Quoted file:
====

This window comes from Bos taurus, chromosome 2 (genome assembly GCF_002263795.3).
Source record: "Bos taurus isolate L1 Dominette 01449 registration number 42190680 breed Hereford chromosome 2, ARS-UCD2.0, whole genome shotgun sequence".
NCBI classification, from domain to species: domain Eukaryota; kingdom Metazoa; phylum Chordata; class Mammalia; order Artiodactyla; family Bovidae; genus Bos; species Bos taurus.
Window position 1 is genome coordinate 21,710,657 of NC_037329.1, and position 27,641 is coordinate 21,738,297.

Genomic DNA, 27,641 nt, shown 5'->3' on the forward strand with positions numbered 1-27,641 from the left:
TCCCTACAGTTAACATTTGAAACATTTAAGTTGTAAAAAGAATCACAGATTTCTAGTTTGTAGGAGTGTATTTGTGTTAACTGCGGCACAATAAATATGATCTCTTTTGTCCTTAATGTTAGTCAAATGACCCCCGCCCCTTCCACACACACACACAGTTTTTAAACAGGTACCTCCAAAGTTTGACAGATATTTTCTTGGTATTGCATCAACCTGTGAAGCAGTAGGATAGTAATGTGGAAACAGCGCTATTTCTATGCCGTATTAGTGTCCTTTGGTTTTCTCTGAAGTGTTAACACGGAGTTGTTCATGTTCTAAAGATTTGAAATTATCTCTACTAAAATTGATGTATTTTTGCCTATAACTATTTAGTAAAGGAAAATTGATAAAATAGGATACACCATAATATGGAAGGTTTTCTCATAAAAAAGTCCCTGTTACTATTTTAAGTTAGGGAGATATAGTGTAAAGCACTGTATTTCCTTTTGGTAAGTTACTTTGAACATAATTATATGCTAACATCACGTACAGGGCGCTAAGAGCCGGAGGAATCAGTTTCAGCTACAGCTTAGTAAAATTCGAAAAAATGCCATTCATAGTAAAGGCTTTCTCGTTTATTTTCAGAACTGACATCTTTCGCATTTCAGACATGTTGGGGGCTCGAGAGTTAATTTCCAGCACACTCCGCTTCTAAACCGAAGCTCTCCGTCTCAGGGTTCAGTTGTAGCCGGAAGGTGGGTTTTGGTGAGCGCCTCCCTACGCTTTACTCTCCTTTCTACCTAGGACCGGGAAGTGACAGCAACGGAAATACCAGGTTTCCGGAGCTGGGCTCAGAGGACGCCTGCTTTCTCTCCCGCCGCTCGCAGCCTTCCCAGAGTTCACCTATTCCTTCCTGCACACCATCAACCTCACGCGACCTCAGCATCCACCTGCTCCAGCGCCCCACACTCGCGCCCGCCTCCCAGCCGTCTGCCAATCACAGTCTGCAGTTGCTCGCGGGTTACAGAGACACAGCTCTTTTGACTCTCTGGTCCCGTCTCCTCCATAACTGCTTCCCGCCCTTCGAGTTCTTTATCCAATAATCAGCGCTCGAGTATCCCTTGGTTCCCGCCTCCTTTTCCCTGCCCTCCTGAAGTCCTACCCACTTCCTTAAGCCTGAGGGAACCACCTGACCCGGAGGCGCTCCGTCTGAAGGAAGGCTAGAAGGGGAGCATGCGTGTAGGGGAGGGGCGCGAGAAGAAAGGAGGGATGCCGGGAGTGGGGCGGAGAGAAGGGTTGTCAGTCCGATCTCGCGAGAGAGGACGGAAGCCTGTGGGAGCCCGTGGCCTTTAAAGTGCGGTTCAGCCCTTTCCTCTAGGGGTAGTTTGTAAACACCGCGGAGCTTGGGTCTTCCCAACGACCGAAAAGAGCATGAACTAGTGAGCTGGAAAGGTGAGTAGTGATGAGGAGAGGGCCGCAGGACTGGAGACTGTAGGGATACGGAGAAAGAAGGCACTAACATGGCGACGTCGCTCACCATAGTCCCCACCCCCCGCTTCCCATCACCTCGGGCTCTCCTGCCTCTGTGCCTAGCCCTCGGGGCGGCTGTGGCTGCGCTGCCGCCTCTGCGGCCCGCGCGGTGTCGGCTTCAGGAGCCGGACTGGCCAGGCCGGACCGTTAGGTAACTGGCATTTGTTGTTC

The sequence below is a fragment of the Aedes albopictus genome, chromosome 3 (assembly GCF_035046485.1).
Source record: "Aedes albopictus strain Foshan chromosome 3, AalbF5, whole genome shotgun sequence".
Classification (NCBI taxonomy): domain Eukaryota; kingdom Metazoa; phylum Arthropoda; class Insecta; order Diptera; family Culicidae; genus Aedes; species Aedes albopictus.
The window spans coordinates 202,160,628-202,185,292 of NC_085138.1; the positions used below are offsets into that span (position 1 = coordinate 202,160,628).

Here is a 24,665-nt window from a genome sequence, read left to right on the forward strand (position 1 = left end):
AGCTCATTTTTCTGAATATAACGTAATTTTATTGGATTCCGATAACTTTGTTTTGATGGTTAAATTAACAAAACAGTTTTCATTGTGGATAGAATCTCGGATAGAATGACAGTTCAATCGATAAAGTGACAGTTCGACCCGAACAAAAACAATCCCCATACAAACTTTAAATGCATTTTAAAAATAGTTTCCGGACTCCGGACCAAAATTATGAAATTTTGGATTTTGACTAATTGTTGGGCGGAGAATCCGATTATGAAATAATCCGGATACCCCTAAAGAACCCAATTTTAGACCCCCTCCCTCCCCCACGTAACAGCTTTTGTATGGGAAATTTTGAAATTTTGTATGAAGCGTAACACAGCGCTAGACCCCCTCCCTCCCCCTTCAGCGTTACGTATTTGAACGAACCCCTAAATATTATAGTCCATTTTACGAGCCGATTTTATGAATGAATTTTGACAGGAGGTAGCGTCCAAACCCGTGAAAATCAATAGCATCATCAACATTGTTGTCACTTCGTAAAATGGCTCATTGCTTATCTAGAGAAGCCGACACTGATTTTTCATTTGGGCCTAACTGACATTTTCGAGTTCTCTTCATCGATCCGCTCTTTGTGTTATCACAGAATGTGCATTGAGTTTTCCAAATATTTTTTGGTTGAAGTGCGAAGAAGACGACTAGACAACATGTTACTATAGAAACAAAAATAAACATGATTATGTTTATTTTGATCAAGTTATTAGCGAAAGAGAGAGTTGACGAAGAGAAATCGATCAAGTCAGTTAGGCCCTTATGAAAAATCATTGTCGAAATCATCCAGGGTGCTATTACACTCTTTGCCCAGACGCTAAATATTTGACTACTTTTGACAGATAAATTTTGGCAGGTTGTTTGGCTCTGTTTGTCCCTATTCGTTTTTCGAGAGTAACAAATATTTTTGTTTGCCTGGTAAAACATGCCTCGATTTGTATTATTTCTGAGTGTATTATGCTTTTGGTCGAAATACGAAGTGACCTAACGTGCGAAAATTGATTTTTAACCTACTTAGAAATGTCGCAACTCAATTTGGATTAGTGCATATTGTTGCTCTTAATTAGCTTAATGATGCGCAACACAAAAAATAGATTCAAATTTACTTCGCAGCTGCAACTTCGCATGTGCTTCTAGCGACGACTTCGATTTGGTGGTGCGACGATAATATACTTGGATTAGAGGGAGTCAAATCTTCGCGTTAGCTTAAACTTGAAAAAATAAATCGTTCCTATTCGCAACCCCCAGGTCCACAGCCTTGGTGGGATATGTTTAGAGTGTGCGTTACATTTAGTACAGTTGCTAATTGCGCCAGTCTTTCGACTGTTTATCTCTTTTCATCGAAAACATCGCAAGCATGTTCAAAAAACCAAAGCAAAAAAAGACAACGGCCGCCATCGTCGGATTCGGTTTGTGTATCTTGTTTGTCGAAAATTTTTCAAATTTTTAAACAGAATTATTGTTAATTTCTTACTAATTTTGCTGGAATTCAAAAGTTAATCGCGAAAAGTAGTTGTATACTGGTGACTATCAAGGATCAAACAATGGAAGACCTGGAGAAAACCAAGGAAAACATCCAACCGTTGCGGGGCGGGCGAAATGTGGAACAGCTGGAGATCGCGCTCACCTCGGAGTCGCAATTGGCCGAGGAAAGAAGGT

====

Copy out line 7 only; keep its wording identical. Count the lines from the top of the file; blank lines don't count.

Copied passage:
The sequence below is a fragment of the Aedes albopictus genome, chromosome 3 (assembly GCF_035046485.1).